BCG's interview process is a dialogue, designed to help us get to know each other. Here's what to expect.
Our interview process for consulting positions varies by location. Typically, however, you can expect at least two rounds of interviews—each consisting of one or more interviews or assessments. These interviews are commonly divided into three parts:
We want to learn more about your background and personal experiences to see how and where you might fit in at BCG. We'd like to hear about your experience of leading and making an impact in any field.
Working with your interviewer, you’ll analyze a case study and develop solutions to the client challenge it poses. The case will typically be based on a real BCG project, giving you insight into what it’s like to work here. Often, there are no right or wrong answers; instead, we’re evaluating your thinking process, strategic skills, and ability to make a strong case for your recommendations.
This is your chance to ask questions about working at BCG, including your interviewer’s personal experiences. Come prepared. Our interviewers will evaluate your ability to listen and communicate effectively, and whether you present yourself positively and persuasively. We value intellectual curiosity and creative thinking. Sometimes, though, we just want to find out what it would be like to spend a week on the road with you—so it’s best to simply be yourself.
Prepare well for your interview, but try to stop before you sound mechanical and over-rehearsed. Value networking opportunities and ask insightful questions. Follow-up: some candidates that have reached out to me have been able to have more questions answered over coffee.
The key to performing well in interviews is constant practice and in this case, practice does make perfect! Get out there, get some case study buddies and go through as many cases as you can.
Your interviewer will explain a client’s situation. Listen carefully and take time to align your thinking. Ask clarifying questions and communicate how you’re approaching the opportunity or challenge. Your interviewer may also provide you with additional data and hints along the way, so be prepared to take notes.
During the discussion, the interviewer will work with you to organize your thoughts and steer you toward a solution. Don’t be afraid to ask questions that check your understanding.
Take a moment to think about the case and carefully define the problem being posed. Establish a relevant framework and identify the kinds of analysis you may want to perform to reach a solution.
Concentrate on the issues that will create value for your client, but make sure you explain the reasons behind your choices.
Take some time to organize your ideas; don’t jump to conclusions too quickly.
Make suggestions on how to solve the key issues you have identified. The interviewer will look for the same things a BCG client would expect when working with us—game-changing innovation that can create significant and lasting value.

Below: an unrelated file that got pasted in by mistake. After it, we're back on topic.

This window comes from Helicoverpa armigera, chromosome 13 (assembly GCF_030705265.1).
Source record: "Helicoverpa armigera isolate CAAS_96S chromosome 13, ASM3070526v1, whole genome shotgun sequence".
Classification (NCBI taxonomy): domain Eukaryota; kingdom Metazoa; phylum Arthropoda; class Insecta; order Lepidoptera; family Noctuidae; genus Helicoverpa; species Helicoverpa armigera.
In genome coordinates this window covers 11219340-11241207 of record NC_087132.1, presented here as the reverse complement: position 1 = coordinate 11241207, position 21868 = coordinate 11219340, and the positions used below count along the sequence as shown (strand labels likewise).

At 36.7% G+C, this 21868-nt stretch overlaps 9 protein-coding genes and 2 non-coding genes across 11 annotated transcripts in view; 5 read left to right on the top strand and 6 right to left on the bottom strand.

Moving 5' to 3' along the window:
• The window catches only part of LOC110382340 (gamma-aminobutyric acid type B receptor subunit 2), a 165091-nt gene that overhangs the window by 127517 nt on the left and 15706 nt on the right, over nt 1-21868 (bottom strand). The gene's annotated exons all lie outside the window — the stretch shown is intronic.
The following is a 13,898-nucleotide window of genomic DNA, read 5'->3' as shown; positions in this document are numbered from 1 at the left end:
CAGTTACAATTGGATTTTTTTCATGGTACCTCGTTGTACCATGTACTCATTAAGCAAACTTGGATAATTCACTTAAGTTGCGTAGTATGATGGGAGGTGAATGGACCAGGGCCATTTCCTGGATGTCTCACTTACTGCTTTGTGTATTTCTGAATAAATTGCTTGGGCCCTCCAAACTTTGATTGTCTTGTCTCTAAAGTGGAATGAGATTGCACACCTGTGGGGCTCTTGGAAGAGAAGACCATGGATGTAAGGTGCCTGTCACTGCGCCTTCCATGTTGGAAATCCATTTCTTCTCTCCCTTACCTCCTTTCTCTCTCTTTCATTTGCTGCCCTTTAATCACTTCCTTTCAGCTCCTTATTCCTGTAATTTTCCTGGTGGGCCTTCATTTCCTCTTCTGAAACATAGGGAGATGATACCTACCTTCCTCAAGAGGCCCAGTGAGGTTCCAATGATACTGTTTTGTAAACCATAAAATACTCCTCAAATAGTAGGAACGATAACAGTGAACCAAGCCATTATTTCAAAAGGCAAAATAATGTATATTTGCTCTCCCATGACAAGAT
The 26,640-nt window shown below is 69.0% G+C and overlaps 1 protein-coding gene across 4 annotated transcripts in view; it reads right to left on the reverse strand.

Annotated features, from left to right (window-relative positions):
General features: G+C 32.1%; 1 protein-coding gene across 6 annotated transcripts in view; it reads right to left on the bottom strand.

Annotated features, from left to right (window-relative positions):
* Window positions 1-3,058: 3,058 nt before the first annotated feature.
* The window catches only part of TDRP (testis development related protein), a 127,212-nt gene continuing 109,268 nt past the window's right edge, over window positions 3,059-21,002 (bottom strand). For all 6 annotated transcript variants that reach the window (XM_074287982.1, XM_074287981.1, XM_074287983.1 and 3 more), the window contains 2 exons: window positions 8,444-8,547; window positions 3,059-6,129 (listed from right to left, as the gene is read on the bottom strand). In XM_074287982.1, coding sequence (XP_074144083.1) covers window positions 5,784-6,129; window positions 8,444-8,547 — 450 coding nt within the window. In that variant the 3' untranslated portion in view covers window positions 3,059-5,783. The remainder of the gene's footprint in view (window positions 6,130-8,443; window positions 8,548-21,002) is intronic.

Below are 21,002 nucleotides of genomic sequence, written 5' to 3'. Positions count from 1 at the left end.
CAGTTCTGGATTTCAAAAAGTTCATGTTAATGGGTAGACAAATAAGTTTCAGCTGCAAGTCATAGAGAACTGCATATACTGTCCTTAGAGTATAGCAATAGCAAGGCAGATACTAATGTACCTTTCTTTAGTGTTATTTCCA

Standard frameworks you have learned at school or in preparing for your interview may appear relevant, but they may not hold up after closer consideration.
Given that there is limited information available, the interviewer will ask you probing questions about your comments, hypotheses, or conclusions to test your capability to apply your business judgment.
At some point, the interviewer will ask you to make some simple calculations. Rather than testing your computational skills, this is meant to see if you can use numbers to swiftly form opinions and guide decisions. Your calculations should be accurate and integrated into what you have discovered so far.
At the end of the interview, you should summarize the key hypotheses and options you have developed. Then, conclude with your recommended solution to the client’s problem.
Often, there are no specific right or wrong answers in our interviews, and you are not expected to know everything about business. The objective of the interview is for us to learn about your approach to solving business problems, so remember to discuss your line of thought with the interviewer.
It’s important to stand up for what you believe, but if your interviewer challenges you, consider his or her perspective carefully before responding or becoming defensive.
The interview should be a dialogue between you and the interviewer, so make sure you communicate your logic and underlying assumptions.
We integrate fresh cases—and new data—frequently, so don’t assume that a case that sounds familiar, perhaps one discussed by a past candidate, would be best solved by the same approach. Think independently and draw your own conclusions.
If you find the conversation lively and stimulating, you'll likely enjoy being a consultant at BCG.